Featured, In the News / Politics:

Miltefosine (Impavido®) Approved to Treat Tropical Disease

By: Sang Hyo Kim, Staff Editor

On March 19, 2014, the U.S Food and Drug Administration (FDA) approved miltefosine (Impavido®) for the treatment of leishmaniasis. Leishmaniasis is a disease caused by leishmania, a parasite that is transmitted to humans through sand fly bites. Although the majority of people affected with leishmaniasis are from tropical and subtropical regions, many U.S patients contract the disease when overseas.1 Leishmaniasis is found in over 80 countries, and about 350 million people are considered to be at risk. There are currently 12 million people infected and an estimated 70,000 deaths annually.2

Miltefosine, manufactured by Paladin Therapeutics, is the first oral drug approved to treat the three main types of leishmaniasis: visceral leishmaniasis (affecting internal organs), cutaneous leishmaniasis (affecting the skin), and mucosal leishmaniasis (affecting the nose and throat).1 Miltefosine has a direct toxic effect on the parasite by stimulating immune cells such as macrophages to cause parasite elimination via oxidative radicals.3

The efficacy of miltefosine was tested in four clinical trials with a total of 547 patients receiving the treatment drug and 183 patients receiving an alternative drug or placebo.1 The overall results showed that miltefosine can successfully treat the three main types of leishmaniasis. The FDA also granted miltefosine a fast track designation, priority review, and orphan designation. In other words, the drug demonstrated the potential to fill an unmet medical need in a serious disease state, the potential to be a significant improvement in a treatment of a disease, and the potential to treat a rare disease, respectively.4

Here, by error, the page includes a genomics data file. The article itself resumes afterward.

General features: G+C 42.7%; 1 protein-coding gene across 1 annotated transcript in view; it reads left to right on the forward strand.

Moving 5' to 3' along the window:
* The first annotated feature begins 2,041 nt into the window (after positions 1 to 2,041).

Miltefosine is intended for patients 12 years of age and older.1 The most common side effects seen in clinical trials were nausea, vomiting, diarrhea, headache, decreased appetite, dizziness, abdominal pain, itching, drowsiness, and elevated levels of liver enzymes (transaminases) and creatinine.1 Miltefosine is not recommended for pregnant women; this drug bears a black box warning highlighting the harm it could cause to a fetus. The FDA therefore strongly urges healthcare professionals to advise women to use effective contraception during and for five months after miltefosine therapy.1

Although leishmaniasis is prevalent in tropical areas, it is reassuring to know that there is a treatment available here if necessary. The release of drugs to treat diseases that are rare in the U.S. elucidates the relentless efforts of researchers and the FDA.


  1. FDA approves Impavido to treat tropical disease leishmaniasis. U.S Food and Drug Administration. March 19, 2014. http://www.fda.gov/NewsEvents/Newsroom/PressAnnouncements/ucm389671.htm?source=govdelivery&utm_medium=email&utm_source=govdelivery. Accessed May 20th, 2014
  2. Paladin Announces Extension of the Impavido® PDUFA Date by Three Months. Paldin. November 11th, 2013. http://paladin-labs.mwnewsroom.com/press-releases/paladin-announces-extension-of-the-impavidor-pdu-tsx-plb-201311110910580001. Accessed May 20th, 2014
  3. Griwank K, Gazeau C, Eichorn A, Stebut E. Miltefosine efficiently eliminates leishmania major Amastigotes from Infected Murine Dendtritic Cells without Altering Their Immune Functions. Antimicrobial Agents and Chemotherapy. http://aac.asm.org/content/54/2/652.long. Accessed May 29th, 2014.
  4. U.S FDA approves Paladin drug to treat tropical disease. Reuters. March 19, 2014. http://www.reuters.com/article/2014/03/19/fda-leishmaniasis-idUSL2N0MG23020140319. Accessed May 20th, 2014

[pubmed_related keyword1=”PDUFA” keyword2=”tropical” keyword3=”disease”]

Published by Rho Chi Post
Both comments and trackbacks are currently closed.